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What Republicans Mean When They Say They Fear The Debt

Michelle Bachmann thinks the national debt is like the Holocaust:

Rep. Michele Bachmann invoked the Holocaust Saturday morning as she described the tax burden that America's next generation will face unless action is taken to reduce federal spending and the national debt.
The Minnesota Republican told more than 200 Republicans gathered at a meeting of conservatives that she recalled learning about the Holocaust as a young girl and being horrified that many Americans didn't learn until after World War II that millions of Jews were killed.
Bachmann, careful to note that there was no direct analogy in today's times to the Holocaust, still tied the loss of "economic liberty" that Americans face today to the systematic killing of six million European Jews.
"We are seeing eclipsed in front of our eyes a similar death and a similar taking away," Bachmann said. "It is this disenfranchisement that I think we have to answer to."

It's worth noting that, when republicans invoke the horrors of the national debt, they don't actually mean the national debt. They mean big government.

Here's one way to think about this. Among Democrats, you have a split between moderates who consider the deficit a huge problem, and liberals who consider it a less urgent problem. The moderates generally believe the threat of the deficit is so severe that it's worth cutting a deal to reduce it, even if that means making a lot of spending cuts they'd rather not make. Liberals may favor doing something about the deficit, but they tend to be less willing to sacrifice their priorities to make a deal.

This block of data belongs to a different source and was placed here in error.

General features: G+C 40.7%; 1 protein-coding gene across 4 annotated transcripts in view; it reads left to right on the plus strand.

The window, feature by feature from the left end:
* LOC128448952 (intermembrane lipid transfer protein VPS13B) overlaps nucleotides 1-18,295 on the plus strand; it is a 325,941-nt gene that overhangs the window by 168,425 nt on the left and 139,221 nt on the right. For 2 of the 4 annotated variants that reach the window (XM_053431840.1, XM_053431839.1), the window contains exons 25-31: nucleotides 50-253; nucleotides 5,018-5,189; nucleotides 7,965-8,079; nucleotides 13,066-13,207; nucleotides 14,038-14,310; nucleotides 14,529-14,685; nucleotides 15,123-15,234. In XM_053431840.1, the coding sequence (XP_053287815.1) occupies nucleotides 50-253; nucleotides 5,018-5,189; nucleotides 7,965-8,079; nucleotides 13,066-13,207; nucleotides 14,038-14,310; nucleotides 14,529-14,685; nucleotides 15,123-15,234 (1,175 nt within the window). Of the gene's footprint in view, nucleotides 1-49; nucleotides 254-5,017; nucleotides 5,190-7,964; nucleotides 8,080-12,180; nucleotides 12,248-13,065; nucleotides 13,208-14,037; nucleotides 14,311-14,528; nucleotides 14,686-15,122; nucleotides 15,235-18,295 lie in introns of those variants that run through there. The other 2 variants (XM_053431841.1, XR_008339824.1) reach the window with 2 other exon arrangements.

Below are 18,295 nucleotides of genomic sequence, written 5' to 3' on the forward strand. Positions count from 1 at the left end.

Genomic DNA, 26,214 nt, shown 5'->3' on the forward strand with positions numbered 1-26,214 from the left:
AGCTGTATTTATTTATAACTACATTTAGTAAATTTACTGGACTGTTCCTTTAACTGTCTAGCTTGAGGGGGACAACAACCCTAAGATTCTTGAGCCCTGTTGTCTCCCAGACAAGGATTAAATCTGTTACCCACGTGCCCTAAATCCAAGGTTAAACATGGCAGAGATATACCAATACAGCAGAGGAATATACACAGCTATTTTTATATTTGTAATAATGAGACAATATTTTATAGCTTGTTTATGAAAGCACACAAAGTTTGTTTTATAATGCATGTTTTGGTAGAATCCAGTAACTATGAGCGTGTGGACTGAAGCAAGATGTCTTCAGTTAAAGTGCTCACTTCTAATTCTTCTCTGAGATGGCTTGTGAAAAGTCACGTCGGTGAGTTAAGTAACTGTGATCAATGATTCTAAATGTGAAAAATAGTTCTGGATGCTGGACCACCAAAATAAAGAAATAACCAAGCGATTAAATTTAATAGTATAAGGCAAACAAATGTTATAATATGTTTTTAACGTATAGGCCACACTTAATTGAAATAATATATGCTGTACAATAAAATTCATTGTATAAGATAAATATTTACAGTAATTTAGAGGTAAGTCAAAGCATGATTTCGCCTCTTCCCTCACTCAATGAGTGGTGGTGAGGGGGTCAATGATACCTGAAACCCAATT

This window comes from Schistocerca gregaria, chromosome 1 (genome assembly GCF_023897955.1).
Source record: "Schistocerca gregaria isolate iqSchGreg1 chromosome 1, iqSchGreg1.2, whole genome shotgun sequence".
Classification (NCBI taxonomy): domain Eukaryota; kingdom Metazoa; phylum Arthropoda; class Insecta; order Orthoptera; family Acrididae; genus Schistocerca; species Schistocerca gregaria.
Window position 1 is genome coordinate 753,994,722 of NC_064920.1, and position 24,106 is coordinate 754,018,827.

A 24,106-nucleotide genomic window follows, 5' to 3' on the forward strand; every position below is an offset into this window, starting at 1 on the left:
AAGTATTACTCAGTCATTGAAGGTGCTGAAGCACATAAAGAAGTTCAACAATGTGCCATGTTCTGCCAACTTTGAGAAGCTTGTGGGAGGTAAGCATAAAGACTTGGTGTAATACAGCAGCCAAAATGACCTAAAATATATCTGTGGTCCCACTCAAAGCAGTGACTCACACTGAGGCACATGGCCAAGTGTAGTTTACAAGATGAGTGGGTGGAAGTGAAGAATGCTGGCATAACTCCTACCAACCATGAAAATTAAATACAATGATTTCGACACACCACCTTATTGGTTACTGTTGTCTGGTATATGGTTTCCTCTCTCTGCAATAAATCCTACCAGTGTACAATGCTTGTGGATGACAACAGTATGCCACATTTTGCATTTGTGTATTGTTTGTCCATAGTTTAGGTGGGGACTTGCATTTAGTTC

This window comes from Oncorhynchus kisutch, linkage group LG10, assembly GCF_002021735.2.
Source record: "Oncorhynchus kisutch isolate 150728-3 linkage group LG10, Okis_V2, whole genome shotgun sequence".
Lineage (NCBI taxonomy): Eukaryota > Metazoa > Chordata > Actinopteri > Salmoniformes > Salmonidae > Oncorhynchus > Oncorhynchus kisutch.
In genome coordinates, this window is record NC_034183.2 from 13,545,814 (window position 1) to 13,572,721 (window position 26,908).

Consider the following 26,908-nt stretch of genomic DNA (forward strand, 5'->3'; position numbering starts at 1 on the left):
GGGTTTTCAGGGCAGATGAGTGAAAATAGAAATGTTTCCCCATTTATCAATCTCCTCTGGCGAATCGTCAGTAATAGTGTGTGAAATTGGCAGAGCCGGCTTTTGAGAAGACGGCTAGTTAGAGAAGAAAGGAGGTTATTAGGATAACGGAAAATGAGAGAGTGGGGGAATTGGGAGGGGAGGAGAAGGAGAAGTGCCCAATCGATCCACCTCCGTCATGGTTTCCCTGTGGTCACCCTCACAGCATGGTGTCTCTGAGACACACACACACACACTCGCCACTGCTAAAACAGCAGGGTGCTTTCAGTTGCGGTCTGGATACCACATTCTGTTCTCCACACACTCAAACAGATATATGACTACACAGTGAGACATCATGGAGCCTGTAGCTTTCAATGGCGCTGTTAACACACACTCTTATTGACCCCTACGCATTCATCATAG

On the Republican side, everyone is hysterical about the deficit. But the most concerned Republicans -- the ones most likely to copare the deficit to, say, the Holocaust, or some other extremely dire, non-fiscal crisis -- tend to be the least interested in cutting a deal to reduce it. Indeed, it's the Bachmanns and the Paul Ryans who most feverishly insistent on hewing to the party's anti-tax orthodoxy. They are left arguing that the debt threatens to destroy American civilization, but they would rather leave it unaddressed than agree to even a dime of higher taxes.

In my Newsweek column from a few weeks ago, I argued that Ryan sees the coming fiscal crisis not as the gap between revenue and outlay but as the prophecy of Atlas Shrugged come to life -- an overbearing government punishing the productive to aid the unproductive and precipitating a total collapse:

When Ryan warns of the specter of collapse, he is not merely referring to the alarming gap between government outlays and receipts, as his admirers in the media assume. (Every policy change of the last decade that increased the deficit—the Bush tax cuts, the Medicare prescription-drug benefit, the wars in Afghanistan and Iraq—Ryan voted for.) He is also invoking Rand’s almost theological certainty that when a government punishes the strong to reward the weak, it must invariably collapse. That is the crisis his Path to Prosperity seeks to avert. 

If you try to take figures like Bachmann, Ryan and and the rest at their word when they claim to fear the rise of debt, almost nothing they have ever done in public life makes any sense. But if you view them as using the debt to stand in for their beliefs about the propoer size of government, then it all makes sense.